Markley settled in on his claim, building a fair-sized cabin on the site (16’ x 20’), and covered it entirely with shakes made from the local sugarpine. He also built a bridge over the river just below his cabin, charging toll to anyone wishing to cross.
Markley’s timing was spectacular. Within the year a tiny mining camp just up the trail at Silver Mountain began to boom. Suddenly Markley’s homestead was extremely valuable – as much for his toll road as for the land itself. “Markleyville” soon became a “terminus of yee-haw navigation”: the spot where the good wagon road ended and teams ferrying supplies to Silver Mountain City were forced to transfer their goods to pack trains.
Spotting yet another opportunity, Markley began selling homesites. He faced only one small problem: a man named Talcott Gould was claiming half-ownership of the land.
Markley had indeed sold Gould a half-interest in SOMETHING in November 1861. According to Markley, the scrap of paper he’d signed was a half-interest in the toll road. Gould however, noted that the handwritten deed was a half-interest in the “Merkly claim.” Profits from Markley’s land sales were half his, he claimed.
On May 14, 1863, Gould’s ally Henry Tuttle got into an altercation with Jacob Markley at his cabin. Tuttle strode off, only to return with Gould. And now the dispute became physical. Markley managed to throw Gould and Tuttle out of his cabin. But in a fateful split second of bad judgment, Markley then buckled on a pistol and followed, and the argument among the three men continued. At some point in the quarrel Tuttle took a step back, drew his own revolver, and shot Markley dead.
A California Grand Jury indicted Tuttle for murder, and he was brought to trial in Amador County the following March. Witnesses testified, and the jury rendered its verdict: NOT guilty. That pesky gun Markley buckled on made it a clear case of self-defense.
Markley’s body was buried on what a news report called “on a little eminence” overlooking the nearby stream. Trail-blazer that he was, Markley probably became the first person buried in today’s Markleeville Cemetery.
The “Jacob Markley Players” re-enact the shooting of Jacob Markley every year in Markleeville. Hear “Jacob” himself describe the town of early Markleeville, and see his killer brought to justice (or not! We won’t give away the ending.) Contact the Alpine County Chamber of Commerce for details.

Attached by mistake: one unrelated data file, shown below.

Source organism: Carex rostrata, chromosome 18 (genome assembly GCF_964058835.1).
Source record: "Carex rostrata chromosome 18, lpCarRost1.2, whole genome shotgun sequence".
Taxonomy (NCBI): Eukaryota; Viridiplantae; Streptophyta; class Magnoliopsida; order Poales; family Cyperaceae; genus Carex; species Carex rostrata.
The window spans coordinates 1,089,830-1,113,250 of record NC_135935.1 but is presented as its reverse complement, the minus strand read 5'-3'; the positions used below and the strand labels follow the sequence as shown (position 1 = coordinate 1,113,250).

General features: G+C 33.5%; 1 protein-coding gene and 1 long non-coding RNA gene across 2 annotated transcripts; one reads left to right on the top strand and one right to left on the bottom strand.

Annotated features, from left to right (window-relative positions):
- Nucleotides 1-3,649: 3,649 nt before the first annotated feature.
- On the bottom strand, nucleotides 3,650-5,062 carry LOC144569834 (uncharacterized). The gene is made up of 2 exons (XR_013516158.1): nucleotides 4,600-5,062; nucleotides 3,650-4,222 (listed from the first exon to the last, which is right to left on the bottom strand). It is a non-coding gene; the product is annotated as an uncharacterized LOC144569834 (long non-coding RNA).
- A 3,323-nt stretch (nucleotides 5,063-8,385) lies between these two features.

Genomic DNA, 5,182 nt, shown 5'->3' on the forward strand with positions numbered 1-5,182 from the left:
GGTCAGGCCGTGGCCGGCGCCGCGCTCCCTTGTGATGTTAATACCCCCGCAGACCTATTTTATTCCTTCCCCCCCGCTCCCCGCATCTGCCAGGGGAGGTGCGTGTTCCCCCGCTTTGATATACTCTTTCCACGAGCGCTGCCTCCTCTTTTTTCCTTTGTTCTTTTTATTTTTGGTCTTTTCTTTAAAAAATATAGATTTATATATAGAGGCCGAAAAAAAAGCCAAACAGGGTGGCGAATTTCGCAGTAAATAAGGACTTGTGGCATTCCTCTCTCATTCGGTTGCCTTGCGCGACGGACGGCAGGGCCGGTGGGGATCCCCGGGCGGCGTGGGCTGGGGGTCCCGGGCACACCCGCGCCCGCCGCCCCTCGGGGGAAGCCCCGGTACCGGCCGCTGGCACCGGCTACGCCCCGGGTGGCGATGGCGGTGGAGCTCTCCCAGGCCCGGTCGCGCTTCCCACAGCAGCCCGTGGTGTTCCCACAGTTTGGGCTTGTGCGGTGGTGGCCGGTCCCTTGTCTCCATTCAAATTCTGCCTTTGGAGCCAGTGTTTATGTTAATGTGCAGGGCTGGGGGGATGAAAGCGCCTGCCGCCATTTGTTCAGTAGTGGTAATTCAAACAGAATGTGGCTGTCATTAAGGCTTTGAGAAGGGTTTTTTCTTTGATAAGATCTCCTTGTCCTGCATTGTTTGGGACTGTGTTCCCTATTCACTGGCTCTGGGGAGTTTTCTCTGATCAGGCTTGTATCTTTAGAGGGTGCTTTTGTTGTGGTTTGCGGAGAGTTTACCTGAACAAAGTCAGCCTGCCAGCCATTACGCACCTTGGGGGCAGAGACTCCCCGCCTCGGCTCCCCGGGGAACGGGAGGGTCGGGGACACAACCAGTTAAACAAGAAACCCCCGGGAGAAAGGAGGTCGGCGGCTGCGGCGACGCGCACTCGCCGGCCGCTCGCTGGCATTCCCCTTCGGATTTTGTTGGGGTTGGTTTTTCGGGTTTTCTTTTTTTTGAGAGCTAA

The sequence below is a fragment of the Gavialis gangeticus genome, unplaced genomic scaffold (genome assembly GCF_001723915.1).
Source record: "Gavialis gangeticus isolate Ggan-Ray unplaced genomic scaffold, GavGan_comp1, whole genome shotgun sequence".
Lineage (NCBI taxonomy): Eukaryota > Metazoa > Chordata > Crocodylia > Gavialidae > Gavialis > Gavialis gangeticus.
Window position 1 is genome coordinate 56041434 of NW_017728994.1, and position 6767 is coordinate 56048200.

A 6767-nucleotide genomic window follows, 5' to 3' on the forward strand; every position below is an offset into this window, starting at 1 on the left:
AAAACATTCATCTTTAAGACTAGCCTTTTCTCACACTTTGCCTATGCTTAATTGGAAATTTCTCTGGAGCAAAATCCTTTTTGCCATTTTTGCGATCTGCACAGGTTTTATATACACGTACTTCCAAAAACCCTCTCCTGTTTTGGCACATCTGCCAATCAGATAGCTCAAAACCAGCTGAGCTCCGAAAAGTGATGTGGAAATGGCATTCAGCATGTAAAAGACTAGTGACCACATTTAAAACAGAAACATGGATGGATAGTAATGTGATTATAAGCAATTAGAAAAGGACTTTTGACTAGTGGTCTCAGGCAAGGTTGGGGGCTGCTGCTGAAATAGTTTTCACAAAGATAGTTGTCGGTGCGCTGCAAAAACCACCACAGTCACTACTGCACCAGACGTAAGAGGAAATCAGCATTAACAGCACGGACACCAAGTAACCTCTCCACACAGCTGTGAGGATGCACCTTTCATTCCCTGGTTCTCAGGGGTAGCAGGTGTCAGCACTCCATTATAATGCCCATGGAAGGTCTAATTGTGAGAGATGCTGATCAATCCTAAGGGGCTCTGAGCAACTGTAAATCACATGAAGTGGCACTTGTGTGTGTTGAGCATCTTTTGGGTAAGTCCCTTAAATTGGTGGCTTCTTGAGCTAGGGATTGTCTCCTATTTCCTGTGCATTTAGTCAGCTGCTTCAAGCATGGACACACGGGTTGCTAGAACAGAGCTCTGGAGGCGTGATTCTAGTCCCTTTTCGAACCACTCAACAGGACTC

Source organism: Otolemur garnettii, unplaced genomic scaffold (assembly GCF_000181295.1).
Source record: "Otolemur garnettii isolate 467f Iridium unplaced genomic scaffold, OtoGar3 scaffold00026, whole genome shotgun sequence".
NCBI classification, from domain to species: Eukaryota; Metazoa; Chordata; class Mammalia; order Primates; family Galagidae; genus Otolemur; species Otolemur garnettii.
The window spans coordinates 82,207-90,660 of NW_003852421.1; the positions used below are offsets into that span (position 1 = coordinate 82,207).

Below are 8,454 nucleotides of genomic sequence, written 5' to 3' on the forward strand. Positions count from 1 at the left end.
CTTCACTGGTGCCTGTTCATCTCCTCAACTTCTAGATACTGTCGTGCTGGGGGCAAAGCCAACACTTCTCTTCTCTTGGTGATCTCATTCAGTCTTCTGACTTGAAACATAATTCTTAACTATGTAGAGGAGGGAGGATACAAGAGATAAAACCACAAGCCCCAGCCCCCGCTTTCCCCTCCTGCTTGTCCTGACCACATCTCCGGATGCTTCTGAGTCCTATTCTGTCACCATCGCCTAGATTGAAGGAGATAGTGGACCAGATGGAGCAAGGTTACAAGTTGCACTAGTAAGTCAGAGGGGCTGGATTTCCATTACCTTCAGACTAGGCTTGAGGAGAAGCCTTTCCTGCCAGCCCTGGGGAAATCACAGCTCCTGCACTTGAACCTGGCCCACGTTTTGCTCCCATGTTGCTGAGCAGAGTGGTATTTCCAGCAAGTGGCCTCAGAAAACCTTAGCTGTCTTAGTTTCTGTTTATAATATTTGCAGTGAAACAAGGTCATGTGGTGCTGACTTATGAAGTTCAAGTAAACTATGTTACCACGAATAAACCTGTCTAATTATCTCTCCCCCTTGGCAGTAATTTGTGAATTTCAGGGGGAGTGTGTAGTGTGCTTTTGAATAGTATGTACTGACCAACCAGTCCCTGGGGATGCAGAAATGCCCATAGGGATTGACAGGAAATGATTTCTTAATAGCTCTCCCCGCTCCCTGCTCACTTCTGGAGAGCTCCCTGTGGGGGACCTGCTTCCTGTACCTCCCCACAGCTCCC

And for more about the history of Markleeville itself, see our book, “Historic Alpine: A Self-Guided Walking Tour of Markleeville.”
Her real name was Elizabeth, but everyone still calls her “Eliza.”
She was born Eliza Kirby in New York in 1825. By the age of 20 she was residing in Michigan, marrying George Withington there in 1845.
When the gold rush began, George — like so many others — joined a company of men and set off for California in 1849. He took up residence in what would later become the town of Shingle Springs, El Dorado County, working at a shingle mill. In 1851 he moved on to Ione Valley, working on various mining ventures and peddling land from the Rancho Arroyo Seco land grant.
After nearly three years of separation from her husband, Eliza left Michigan in 1852 to join him in California, bringing their two young daughters Sarah and Eleanor along on the wagon train.
It was not entirely a pleasant journey for the adventuresome young woman. A fellow traveler’s diary recounts that as the group reached Carson Canyon, “Mrs. Withington is very sick with dysentery. It hurts her very much to ride.” Two days later, however, Mrs. W’s condition had improved, and she enjoyed a happy reunion with her husband near Volcano. The couple settled on a homestead in Dry Creek, only to lose their claim in 1855 due to a title dispute.
By 1857, however, Eliza and George had relocated to the new town of Ione and were doing well enough they were able to build a two-story brick home on what is now Welch Lane. In July, 1857, Withington opened a portrait studio on Main Street, the “first door west of the bridge,” specializing in ambrotypes. Her rented studio even featured a skylight, which helped to make the most of available light. Women photographers were still extremely rare at the time. But the new field somehow caught Withington’s interest and she is said to have traveled as far as New York to learn the trade, visiting galleries including that of celebrated photographer Matthew Brady.